• Kay

A Heron has landed!


Today was a very special day. My line of work has been badly affected by Covid19. I am a professional musician, I play the bassoon, teach wind instruments and piano from home, and I run two choirs! The social distancing presently required for orchestras would mean we would probably require a field to be sufficiently spaced to perform safely, and it is obviously impossible to play a bassoon wearing a face-mask. I run an adult and youth choir for my church and we are not allowed to sing. Even allowing for my luddite lack of technological know-how, my choir would not appreciate an ‘online’ version of rehearsing and performing. We have produced some fantastic performances over the years but most of my choir members would not want to sing individually into a ‘zoom’ meeting. We need to be together, ‘in the flesh’. A large part of the success of St Mary’s adult and youth choirs is the social interaction. Everybody enjoys singing and they have been very tolerant of being taught some difficult works…it is not easy learning Mozart or Faure’s requiem, if you don’t read music! But I have come to the conclusion that the main reason people turn up faithfully every week, whatever their age, is that they like each other. We have now not rehearsed since the start of lockdown. We missed our Good Friday performance of Mozart’s requiem, we missed Anzac Day and the Youth Choir and All Age Band missed their summer concert. But today, quite a few members of the adult choir got together in two groups to come for two socially distanced visits of the garden and it was lovely! Most of them haven’t seen me for ages because I’ve only been out (usually to look at bricks) about 6 times in 4 months because I’ve tried to shield due to caring for dad and Jean. It was literally like a family reunion and everyone was so pleased to see each other. During the morning before they came, I iced a cake (made with Pecky’s eggs) and pottered around the garden tidying away hoses and dead heading. I asked Patrick to mow a path through the wild flower meadow which then completed captivated Tiggy and me. It was so brilliant to have the path and walk amongst the wild flowers, I should have let Patrick do it ages ago. Tig rushed through the path in great excitement and threw herself into the cat mint at the other end in ecstasy! I think this is now my new favourite part of the garden. On the second visit of the afternoon something truly amazing happened, our little group was just emerging from the polytunnel when an enormous heron swooped overhead and slowly descended into the garden. It then proceeded to inspect the fountain pool and stroll at a leisurely pace down the path, past the mount. We all watched in amazement and one of our group sneaked forward to try and catch some pictures.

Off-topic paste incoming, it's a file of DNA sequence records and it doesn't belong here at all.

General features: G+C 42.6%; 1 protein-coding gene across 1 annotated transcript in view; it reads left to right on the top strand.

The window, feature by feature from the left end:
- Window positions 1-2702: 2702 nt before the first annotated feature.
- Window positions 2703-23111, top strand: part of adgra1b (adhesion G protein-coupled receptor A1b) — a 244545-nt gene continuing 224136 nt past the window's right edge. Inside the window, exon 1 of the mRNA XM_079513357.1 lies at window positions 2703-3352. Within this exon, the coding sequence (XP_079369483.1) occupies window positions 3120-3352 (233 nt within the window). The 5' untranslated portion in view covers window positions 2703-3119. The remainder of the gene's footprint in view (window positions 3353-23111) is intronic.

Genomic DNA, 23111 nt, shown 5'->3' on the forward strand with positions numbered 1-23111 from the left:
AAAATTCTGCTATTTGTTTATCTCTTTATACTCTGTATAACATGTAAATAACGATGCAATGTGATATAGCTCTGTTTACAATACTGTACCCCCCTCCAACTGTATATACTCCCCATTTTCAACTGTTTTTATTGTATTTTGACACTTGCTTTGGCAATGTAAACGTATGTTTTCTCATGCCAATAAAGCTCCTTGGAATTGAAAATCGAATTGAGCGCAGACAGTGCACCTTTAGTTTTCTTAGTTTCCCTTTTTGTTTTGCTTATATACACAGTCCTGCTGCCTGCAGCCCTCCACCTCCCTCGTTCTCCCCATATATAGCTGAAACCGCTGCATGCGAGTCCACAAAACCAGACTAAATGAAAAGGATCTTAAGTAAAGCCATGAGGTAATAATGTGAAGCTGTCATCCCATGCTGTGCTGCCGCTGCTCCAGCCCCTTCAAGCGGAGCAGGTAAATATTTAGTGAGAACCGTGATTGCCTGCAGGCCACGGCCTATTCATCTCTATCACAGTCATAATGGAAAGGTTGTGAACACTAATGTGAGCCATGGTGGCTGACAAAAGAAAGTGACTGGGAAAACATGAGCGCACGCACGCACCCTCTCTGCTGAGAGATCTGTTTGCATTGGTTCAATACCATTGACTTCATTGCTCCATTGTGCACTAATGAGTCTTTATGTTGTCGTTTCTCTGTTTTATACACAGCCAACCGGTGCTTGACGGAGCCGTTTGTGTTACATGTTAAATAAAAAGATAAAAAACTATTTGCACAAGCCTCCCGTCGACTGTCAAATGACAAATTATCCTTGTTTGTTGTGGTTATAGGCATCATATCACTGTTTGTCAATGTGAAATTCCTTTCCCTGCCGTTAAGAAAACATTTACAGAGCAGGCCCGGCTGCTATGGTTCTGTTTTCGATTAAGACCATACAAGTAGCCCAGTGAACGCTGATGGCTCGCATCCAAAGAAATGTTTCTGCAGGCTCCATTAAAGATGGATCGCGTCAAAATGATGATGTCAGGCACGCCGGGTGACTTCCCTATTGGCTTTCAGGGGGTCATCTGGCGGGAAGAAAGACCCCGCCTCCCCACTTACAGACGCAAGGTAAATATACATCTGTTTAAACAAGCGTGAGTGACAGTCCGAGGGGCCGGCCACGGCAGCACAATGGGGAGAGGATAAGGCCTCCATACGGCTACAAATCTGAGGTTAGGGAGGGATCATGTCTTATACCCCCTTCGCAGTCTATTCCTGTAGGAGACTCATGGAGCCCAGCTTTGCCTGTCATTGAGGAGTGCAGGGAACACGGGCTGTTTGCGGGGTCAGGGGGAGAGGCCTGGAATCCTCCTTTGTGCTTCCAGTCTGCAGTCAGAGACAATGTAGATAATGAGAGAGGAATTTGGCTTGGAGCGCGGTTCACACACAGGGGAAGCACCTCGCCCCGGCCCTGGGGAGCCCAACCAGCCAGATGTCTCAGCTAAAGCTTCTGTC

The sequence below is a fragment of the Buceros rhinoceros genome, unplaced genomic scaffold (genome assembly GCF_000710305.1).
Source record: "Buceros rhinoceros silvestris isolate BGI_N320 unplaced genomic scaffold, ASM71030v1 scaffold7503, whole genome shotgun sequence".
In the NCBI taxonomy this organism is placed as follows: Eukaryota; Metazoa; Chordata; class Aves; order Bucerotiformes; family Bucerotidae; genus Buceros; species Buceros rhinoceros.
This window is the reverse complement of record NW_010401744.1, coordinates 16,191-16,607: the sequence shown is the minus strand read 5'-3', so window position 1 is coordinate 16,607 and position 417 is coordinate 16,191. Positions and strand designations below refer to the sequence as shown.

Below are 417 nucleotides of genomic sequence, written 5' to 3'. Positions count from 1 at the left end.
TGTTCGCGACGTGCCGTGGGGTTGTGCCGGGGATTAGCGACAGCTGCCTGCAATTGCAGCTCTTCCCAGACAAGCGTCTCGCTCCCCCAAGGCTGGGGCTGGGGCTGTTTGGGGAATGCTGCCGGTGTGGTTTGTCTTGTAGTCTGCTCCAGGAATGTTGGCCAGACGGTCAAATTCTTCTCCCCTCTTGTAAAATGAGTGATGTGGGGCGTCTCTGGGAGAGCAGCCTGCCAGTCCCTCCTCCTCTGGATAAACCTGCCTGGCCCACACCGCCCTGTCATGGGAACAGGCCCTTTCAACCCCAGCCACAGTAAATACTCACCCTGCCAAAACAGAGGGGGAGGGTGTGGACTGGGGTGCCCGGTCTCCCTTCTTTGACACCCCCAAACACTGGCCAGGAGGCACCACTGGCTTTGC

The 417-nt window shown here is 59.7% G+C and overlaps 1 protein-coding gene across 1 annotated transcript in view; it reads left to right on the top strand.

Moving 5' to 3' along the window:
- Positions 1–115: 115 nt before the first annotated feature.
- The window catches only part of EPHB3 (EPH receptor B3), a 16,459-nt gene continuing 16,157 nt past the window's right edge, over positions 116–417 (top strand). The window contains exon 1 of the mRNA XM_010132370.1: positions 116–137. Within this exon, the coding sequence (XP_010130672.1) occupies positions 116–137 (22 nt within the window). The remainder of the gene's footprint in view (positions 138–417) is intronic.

The heron continued to amble around the paths in a most unconcerned fashion for about 10 minutes until it slowly took off and flapped away! It was evening before I waved off our final visitors and hearing screaming from the garden I rushed back to see what was wrong.

All three girls were in a tight huddle with a crying Aideen. Aideen had received an email from Guildhall as we walked around on our final tour. She knew what it was and she was too scared to open it so she waited until our visitors left. It was her final results for her degree, for everything including all performances, recitals and written work, and she had been awarded a first class honours! I cannot think of a better end to a lovely day!

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